SEATTLE -- The Seattle Mariners said Monday they are open to letting teams interview manager Lou Piniella and will release him from the final year of his contract if adequate compensation can be arranged.
Piniella told Mariners officials last Friday in a meeting in Tampa, Fla., that ''for personal and family reasons,'' he had decided not to return to Seattle for the 2003 season.
Piniella has managed the Mariners for 10 seasons, directing a perennial no-name team to three straight playoff appearances and a record-tying 116 victories in 2001.
Piniella met with Mariners CEO Howard Lincoln, president Chuck Armstrong and general manager Pat Gillick.
So far, no other teams have contacted the Mariners, the team said in a statement. But ''in view of his long service to the Mariners,'' the team will entertain contact from interested clubs and seek to negotiate ''reasonable compensation'' in exchange for releasing him.
''If appropriate compensation is agreed upon,'' the Mariners will let the club interview Piniella for a manager position and, if he takes the job, will release him from his contract.
''Lou said his decision was motivated solely by personal and family reasons,'' including the distance between Seattle and his family home in Tampa, and had ''nothing to do with baseball,'' the team said.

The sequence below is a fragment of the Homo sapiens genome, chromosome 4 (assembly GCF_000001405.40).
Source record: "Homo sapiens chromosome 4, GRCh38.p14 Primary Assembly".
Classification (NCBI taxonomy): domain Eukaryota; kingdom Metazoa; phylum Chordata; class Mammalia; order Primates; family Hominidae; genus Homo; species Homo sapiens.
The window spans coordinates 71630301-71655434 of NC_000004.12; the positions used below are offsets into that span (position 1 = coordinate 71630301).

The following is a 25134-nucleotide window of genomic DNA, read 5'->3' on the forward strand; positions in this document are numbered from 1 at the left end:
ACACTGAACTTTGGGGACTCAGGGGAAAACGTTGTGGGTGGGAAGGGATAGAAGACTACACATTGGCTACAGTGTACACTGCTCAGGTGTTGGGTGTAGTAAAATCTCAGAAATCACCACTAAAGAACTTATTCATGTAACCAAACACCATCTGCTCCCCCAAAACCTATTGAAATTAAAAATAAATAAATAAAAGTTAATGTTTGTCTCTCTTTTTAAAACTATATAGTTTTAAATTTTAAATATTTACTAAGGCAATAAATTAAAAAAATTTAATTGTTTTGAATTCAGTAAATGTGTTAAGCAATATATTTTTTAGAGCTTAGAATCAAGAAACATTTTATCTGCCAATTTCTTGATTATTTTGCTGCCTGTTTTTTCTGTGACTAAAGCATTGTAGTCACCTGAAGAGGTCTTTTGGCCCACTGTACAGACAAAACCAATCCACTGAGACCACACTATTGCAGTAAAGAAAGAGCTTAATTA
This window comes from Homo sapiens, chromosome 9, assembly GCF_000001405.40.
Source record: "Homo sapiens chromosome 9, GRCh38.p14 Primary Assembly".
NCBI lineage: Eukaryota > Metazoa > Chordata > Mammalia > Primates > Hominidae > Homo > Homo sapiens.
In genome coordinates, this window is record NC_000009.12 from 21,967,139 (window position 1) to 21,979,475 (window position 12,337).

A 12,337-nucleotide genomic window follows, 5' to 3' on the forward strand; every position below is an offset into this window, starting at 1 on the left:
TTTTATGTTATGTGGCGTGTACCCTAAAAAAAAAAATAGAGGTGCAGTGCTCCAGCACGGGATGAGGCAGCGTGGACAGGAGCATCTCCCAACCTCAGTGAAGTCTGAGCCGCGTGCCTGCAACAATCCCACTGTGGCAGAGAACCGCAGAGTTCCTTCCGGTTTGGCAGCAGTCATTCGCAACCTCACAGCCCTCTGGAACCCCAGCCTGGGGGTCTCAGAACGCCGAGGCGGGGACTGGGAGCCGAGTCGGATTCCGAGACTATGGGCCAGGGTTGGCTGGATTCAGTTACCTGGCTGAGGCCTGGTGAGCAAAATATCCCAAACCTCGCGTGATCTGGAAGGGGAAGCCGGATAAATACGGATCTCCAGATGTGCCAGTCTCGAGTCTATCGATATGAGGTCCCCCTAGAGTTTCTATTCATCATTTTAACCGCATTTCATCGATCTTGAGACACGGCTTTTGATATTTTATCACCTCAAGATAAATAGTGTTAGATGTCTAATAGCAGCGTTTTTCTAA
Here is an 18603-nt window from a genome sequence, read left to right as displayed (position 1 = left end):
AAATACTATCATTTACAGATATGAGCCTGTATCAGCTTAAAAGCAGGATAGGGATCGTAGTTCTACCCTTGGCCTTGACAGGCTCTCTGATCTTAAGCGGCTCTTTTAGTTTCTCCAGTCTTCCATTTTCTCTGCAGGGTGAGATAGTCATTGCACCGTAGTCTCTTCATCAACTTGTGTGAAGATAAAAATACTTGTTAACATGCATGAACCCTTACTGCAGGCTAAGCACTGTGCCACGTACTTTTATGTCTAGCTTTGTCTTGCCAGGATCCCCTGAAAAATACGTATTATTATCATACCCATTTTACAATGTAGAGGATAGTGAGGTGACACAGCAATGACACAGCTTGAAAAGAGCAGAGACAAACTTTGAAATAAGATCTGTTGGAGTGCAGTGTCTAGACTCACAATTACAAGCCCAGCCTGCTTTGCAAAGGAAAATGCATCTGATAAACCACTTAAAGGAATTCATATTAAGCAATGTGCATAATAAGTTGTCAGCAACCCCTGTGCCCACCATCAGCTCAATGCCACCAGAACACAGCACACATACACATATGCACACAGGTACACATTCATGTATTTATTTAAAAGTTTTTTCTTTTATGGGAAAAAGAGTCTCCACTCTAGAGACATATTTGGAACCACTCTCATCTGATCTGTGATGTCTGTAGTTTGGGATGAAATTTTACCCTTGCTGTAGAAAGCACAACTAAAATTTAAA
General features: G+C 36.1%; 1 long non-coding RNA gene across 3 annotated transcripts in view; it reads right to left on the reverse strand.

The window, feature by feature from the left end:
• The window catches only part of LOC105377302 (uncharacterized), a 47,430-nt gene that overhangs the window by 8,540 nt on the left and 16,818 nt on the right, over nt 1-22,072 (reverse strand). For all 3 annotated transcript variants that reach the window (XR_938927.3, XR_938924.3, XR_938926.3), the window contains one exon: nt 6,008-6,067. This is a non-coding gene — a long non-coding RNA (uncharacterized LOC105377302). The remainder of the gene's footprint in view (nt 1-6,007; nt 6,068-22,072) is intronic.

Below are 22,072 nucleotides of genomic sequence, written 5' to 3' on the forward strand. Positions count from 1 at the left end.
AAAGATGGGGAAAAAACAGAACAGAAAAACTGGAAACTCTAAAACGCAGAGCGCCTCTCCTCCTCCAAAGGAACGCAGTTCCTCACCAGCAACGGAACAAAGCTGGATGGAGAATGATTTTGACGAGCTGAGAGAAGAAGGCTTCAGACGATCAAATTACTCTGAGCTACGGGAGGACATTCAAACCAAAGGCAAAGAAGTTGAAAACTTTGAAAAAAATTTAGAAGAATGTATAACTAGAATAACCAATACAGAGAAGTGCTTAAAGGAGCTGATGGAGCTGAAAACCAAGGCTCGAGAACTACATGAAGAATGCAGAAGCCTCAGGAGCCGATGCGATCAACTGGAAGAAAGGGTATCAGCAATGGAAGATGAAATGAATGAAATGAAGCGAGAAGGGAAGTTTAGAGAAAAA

''While the Mariners regret Lou's decision, we understand his family situation and his need to reside and work closer to home.''
The statement said the team would have no further comment on what was discussed at the meeting in Tampa.
The final year of Piniella's $6.8 million contract is worth $2.5 million.
Mariners officials ''understand what I'm trying to do,'' Piniella told The Tampa Tribune. ''It's just too far to be in Seattle. It's a burden on me, on my family. It's just too far from home.''
The New York Mets or Tampa Bay Devil Rays are mentioned as the most likely candidates to lure the 59-year-old Piniella, who lives in the Tampa Bay area during the offseason. His parents and grandchildren also live there.
So where does this leave the Mariners? The last time Seattle went looking for a new manager was in 1992, needing a replacement for Bill Plummer.
Reports in the Seattle area have focused on Dusty Baker, who is managing the San Francisco Giants in the NLCS. Other possibilities include Mariners bench coach John McLaren or pitching coach Bryan Price.
Veteran managers Bobby Valentine, Don Baylor and Davey Johnson are available.
If Gillick chooses to recycle a major-league manager, he could ask his old pal, Cito Gaston. Together at Toronto, they won two World Series championships in the 1990s.
Most managers start at the bottom, taking over awful teams. But if the Mariners need a new manager, that person would be expected to continue Piniella's success.
Seattle won 93 games this season, second-most in club history, but finished third behind Oakland and Anaheim in the AL West. The Mariners also led the majors in attendance for the second straight year.
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